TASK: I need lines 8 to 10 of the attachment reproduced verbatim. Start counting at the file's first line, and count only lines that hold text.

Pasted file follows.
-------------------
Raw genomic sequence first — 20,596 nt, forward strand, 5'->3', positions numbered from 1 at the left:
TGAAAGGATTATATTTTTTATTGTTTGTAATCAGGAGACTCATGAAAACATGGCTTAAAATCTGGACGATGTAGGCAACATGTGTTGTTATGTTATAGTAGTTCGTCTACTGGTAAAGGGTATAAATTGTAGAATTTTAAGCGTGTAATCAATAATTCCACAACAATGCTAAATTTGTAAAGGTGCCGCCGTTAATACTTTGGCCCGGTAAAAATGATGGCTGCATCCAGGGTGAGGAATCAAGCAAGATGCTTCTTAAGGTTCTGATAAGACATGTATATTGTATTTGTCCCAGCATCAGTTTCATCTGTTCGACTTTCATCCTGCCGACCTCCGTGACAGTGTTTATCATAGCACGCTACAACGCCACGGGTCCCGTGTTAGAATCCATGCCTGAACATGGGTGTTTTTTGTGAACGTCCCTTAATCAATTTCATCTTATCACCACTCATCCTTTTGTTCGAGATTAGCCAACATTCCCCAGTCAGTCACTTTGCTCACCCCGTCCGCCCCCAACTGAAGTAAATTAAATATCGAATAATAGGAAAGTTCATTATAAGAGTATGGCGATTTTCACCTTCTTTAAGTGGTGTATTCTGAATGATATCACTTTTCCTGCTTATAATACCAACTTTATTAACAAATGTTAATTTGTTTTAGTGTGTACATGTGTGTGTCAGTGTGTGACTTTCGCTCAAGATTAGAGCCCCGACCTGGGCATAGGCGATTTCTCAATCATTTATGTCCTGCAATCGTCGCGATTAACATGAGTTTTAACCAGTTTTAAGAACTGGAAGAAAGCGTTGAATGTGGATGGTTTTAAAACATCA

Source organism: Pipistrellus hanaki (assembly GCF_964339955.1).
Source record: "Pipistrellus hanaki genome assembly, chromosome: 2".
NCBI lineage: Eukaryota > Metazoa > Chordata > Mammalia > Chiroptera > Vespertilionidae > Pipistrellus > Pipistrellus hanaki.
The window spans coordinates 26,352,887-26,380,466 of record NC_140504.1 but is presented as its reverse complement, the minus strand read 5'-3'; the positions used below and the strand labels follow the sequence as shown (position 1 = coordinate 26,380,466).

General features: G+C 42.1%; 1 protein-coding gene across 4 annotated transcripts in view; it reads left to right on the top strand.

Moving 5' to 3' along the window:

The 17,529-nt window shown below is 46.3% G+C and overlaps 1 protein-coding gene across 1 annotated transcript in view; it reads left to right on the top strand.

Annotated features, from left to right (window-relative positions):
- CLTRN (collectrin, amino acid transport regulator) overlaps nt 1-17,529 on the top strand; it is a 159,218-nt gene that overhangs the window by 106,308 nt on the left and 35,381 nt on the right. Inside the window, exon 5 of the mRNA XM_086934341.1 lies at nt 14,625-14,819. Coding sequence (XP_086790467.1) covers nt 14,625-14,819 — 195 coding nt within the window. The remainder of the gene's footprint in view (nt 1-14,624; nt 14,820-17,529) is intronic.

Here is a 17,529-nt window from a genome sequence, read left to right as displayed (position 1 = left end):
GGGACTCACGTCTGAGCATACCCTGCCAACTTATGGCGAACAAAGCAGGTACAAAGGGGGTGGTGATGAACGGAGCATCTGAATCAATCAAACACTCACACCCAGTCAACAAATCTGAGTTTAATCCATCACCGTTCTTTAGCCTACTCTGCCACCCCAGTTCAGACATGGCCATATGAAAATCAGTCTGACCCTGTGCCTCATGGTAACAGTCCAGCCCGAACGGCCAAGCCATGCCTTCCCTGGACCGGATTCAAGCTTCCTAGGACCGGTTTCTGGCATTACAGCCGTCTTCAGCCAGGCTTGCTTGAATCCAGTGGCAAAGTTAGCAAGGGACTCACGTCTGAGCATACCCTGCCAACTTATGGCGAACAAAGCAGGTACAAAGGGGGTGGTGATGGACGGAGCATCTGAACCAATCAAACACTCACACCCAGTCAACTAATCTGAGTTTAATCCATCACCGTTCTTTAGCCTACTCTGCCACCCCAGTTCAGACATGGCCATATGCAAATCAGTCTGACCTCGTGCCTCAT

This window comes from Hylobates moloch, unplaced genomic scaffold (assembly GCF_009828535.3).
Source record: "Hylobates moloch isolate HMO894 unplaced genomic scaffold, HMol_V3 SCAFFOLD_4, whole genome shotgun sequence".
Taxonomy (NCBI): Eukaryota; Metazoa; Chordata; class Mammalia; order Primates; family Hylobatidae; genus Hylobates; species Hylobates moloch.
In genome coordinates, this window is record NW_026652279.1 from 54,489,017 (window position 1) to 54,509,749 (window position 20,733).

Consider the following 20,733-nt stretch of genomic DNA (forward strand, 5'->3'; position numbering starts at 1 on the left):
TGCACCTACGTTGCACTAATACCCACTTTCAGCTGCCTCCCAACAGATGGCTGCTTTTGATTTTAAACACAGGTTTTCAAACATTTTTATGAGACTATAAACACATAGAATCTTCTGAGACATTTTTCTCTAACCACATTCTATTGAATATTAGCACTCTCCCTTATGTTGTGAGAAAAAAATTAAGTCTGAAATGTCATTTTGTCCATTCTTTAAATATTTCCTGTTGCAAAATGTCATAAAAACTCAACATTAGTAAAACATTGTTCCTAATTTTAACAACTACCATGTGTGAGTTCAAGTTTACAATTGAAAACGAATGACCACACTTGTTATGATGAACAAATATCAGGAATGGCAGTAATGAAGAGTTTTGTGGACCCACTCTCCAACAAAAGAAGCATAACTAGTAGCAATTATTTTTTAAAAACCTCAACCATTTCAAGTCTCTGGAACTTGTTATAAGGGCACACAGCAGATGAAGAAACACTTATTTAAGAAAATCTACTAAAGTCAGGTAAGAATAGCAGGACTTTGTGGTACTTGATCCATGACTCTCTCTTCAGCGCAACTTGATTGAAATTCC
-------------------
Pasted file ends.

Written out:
Moving 5' to 3' along the window:

The 17,529-nt window shown below is 46.3% G+C and overlaps 1 protein-coding gene across 1 annotated transcript in view; it reads left to right on the top strand.

Annotated features, from left to right (window-relative positions):